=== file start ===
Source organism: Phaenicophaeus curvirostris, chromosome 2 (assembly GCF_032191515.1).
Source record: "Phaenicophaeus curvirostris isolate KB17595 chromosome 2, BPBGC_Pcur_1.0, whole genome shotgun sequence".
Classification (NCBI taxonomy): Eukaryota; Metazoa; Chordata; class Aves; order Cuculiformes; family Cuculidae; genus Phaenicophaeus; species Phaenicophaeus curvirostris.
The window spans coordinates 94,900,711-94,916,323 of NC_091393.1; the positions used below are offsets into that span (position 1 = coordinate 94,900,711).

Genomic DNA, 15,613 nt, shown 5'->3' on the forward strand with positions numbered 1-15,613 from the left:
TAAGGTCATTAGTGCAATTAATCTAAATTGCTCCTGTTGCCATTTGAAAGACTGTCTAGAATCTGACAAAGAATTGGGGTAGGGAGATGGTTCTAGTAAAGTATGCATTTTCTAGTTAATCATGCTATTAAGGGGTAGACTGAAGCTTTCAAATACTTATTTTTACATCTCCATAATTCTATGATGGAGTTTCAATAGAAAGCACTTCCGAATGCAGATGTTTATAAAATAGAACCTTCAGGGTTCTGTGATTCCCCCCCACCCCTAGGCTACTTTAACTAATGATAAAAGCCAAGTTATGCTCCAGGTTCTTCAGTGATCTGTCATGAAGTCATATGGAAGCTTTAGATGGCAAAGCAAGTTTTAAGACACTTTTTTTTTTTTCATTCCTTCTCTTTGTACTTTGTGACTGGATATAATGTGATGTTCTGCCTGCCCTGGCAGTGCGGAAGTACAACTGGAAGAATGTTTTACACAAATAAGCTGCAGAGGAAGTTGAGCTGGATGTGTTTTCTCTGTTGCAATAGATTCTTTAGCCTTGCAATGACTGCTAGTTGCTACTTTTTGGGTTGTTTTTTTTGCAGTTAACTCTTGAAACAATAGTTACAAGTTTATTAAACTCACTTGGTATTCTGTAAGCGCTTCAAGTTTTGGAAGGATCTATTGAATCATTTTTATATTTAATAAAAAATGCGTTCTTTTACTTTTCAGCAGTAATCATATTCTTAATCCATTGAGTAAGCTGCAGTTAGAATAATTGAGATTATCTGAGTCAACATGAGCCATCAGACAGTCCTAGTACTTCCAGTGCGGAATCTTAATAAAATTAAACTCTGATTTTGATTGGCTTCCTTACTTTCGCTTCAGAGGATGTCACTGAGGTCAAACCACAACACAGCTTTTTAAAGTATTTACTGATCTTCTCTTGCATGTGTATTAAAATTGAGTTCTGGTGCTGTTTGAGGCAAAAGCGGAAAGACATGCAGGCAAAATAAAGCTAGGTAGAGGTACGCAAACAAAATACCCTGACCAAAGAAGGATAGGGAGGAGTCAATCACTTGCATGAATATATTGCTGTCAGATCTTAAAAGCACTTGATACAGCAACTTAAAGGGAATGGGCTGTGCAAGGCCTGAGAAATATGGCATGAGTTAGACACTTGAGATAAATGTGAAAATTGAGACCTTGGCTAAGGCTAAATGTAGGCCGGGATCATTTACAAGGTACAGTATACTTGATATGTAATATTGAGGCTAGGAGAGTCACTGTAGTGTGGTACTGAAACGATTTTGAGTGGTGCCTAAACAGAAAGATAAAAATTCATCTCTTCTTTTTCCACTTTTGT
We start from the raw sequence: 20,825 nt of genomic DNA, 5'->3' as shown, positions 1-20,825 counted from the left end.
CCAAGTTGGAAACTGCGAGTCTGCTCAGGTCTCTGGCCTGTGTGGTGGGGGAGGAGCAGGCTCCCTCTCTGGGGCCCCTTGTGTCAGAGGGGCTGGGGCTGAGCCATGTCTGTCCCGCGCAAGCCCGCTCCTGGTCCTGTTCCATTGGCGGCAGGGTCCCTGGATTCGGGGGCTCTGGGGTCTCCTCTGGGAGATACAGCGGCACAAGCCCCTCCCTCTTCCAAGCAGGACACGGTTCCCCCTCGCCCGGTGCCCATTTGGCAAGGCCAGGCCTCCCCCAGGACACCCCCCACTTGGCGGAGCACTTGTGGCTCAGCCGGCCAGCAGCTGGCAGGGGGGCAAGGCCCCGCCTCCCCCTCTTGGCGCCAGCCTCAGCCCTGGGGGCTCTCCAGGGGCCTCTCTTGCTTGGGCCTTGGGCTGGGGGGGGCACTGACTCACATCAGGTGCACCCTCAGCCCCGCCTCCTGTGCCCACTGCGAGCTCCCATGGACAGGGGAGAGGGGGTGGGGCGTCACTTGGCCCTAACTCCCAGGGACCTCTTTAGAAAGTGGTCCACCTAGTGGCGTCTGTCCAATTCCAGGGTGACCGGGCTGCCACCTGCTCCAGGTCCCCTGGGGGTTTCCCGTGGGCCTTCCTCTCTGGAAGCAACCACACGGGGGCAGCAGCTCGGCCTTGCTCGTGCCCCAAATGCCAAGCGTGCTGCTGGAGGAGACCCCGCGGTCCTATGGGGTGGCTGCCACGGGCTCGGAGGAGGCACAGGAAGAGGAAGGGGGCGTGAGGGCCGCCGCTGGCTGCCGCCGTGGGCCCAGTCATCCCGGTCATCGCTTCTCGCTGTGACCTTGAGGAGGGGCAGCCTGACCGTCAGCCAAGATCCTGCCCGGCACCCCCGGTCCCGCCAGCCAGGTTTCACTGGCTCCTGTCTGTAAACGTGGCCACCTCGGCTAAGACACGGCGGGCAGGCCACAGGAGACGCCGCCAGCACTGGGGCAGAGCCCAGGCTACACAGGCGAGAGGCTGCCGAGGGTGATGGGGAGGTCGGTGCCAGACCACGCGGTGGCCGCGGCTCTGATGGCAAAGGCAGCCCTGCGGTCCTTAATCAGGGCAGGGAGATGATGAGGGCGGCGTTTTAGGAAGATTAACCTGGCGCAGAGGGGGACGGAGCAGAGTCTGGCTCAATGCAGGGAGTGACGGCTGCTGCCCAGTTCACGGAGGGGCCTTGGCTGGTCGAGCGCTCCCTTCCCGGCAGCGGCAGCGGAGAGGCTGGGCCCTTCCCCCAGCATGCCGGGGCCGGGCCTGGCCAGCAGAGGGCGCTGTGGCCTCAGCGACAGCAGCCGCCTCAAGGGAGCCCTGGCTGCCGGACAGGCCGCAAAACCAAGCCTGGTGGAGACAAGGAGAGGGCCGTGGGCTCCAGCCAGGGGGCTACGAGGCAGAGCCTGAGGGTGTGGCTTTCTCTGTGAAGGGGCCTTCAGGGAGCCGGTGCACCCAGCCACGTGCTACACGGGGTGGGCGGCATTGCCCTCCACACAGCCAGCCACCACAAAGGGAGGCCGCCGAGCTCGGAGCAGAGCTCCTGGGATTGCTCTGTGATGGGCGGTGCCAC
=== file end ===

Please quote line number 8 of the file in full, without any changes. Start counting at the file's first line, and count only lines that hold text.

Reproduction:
CCAAGTTGGAAACTGCGAGTCTGCTCAGGTCTCTGGCCTGTGTGGTGGGGGAGGAGCAGGCTCCCTCTCTGGGGCCCCTTGTGTCAGAGGGGCTGGGGCTGAGCCATGTCTGTCCCGCGCAAGCCCGCTCCTGGTCCTGTTCCATTGGCGGCAGGGTCCCTGGATTCGGGGGCTCTGGGGTCTCCTCTGGGAGATACAGCGGCACAAGCCCCTCCCTCTTCCAAGCAGGACACGGTTCCCCCTCGCCCGGTGCCCATTTGGCAAGGCCAGGCCTCCCCCAGGACACCCCCCACTTGGCGGAGCACTTGTGGCTCAGCCGGCCAGCAGCTGGCAGGGGGGCAAGGCCCCGCCTCCCCCTCTTGGCGCCAGCCTCAGCCCTGGGGGCTCTCCAGGGGCCTCTCTTGCTTGGGCCTTGGGCTGGGGGGGGCACTGACTCACATCAGGTGCACCCTCAGCCCCGCCTCCTGTGCCCACTGCGAGCTCCCATGGACAGGGGAGAGGGGGTGGGGCGTCACTTGGCCCTAACTCCCAGGGACCTCTTTAGAAAGTGGTCCACCTAGTGGCGTCTGTCCAATTCCAGGGTGACCGGGCTGCCACCTGCTCCAGGTCCCCTGGGGGTTTCCCGTGGGCCTTCCTCTCTGGAAGCAACCACACGGGGGCAGCAGCTCGGCCTTGCTCGTGCCCCAAATGCCAAGCGTGCTGCTGGAGGAGACCCCGCGGTCCTATGGGGTGGCTGCCACGGGCTCGGAGGAGGCACAGGAAGAGGAAGGGGGCGTGAGGGCCGCCGCTGGCTGCCGCCGTGGGCCCAGTCATCCCGGTCATCGCTTCTCGCTGTGACCTTGAGGAGGGGCAGCCTGACCGTCAGCCAAGATCCTGCCCGGCACCCCCGGTCCCGCCAGCCAGGTTTCACTGGCTCCTGTCTGTAAACGTGGCCACCTCGGCTAAGACACGGCGGGCAGGCCACAGGAGACGCCGCCAGCACTGGGGCAGAGCCCAGGCTACACAGGCGAGAGGCTGCCGAGGGTGATGGGGAGGTCGGTGCCAGACCACGCGGTGGCCGCGGCTCTGATGGCAAAGGCAGCCCTGCGGTCCTTAATCAGGGCAGGGAGATGATGAGGGCGGCGTTTTAGGAAGATTAACCTGGCGCAGAGGGGGACGGAGCAGAGTCTGGCTCAATGCAGGGAGTGACGGCTGCTGCCCAGTTCACGGAGGGGCCTTGGCTGGTCGAGCGCTCCCTTCCCGGCAGCGGCAGCGGAGAGGCTGGGCCCTTCCCCCAGCATGCCGGGGCCGGGCCTGGCCAGCAGAGGGCGCTGTGGCCTCAGCGACAGCAGCCGCCTCAAGGGAGCCCTGGCTGCCGGACAGGCCGCAAAACCAAGCCTGGTGGAGACAAGGAGAGGGCCGTGGGCTCCAGCCAGGGGGCTACGAGGCAGAGCCTGAGGGTGTGGCTTTCTCTGTGAAGGGGCCTTCAGGGAGCCGGTGCACCCAGCCACGTGCTACACGGGGTGGGCGGCATTGCCCTCCACACAGCCAGCCACCACAAAGGGAGGCCGCCGAGCTCGGAGCAGAGCTCCTGGGATTGCTCTGTGATGGGCGGTGCCAC